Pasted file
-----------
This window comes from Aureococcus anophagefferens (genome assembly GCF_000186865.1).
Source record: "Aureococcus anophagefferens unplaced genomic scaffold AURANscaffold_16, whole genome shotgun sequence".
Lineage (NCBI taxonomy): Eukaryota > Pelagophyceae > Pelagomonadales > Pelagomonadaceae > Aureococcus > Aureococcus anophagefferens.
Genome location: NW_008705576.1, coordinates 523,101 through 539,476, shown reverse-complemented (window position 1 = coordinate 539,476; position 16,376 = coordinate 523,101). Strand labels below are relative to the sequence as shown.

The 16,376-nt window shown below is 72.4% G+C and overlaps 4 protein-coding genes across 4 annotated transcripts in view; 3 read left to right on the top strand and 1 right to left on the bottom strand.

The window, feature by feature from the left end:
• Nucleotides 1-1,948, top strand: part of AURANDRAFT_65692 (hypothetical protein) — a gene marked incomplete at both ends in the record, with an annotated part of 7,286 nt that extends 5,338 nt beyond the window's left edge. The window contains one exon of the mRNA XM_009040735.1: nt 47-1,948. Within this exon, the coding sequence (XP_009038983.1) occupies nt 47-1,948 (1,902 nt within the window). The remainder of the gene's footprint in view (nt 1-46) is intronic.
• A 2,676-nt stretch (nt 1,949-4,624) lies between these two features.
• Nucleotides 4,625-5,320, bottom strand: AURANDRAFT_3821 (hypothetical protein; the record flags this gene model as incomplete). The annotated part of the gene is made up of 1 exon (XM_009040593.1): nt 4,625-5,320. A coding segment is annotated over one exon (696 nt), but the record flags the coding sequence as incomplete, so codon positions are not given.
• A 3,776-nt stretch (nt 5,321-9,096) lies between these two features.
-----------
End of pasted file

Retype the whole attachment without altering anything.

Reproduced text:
This window comes from Aureococcus anophagefferens (genome assembly GCF_000186865.1).
Source record: "Aureococcus anophagefferens unplaced genomic scaffold AURANscaffold_16, whole genome shotgun sequence".
Lineage (NCBI taxonomy): Eukaryota > Pelagophyceae > Pelagomonadales > Pelagomonadaceae > Aureococcus > Aureococcus anophagefferens.
Genome location: NW_008705576.1, coordinates 523,101 through 539,476, shown reverse-complemented (window position 1 = coordinate 539,476; position 16,376 = coordinate 523,101). Strand labels below are relative to the sequence as shown.

The 16,376-nt window shown below is 72.4% G+C and overlaps 4 protein-coding genes across 4 annotated transcripts in view; 3 read left to right on the top strand and 1 right to left on the bottom strand.

The window, feature by feature from the left end:
• Nucleotides 1-1,948, top strand: part of AURANDRAFT_65692 (hypothetical protein) — a gene marked incomplete at both ends in the record, with an annotated part of 7,286 nt that extends 5,338 nt beyond the window's left edge. The window contains one exon of the mRNA XM_009040735.1: nt 47-1,948. Within this exon, the coding sequence (XP_009038983.1) occupies nt 47-1,948 (1,902 nt within the window). The remainder of the gene's footprint in view (nt 1-46) is intronic.
• A 2,676-nt stretch (nt 1,949-4,624) lies between these two features.
• Nucleotides 4,625-5,320, bottom strand: AURANDRAFT_3821 (hypothetical protein; the record flags this gene model as incomplete). The annotated part of the gene is made up of 1 exon (XM_009040593.1): nt 4,625-5,320. A coding segment is annotated over one exon (696 nt), but the record flags the coding sequence as incomplete, so codon positions are not given.
• A 3,776-nt stretch (nt 5,321-9,096) lies between these two features.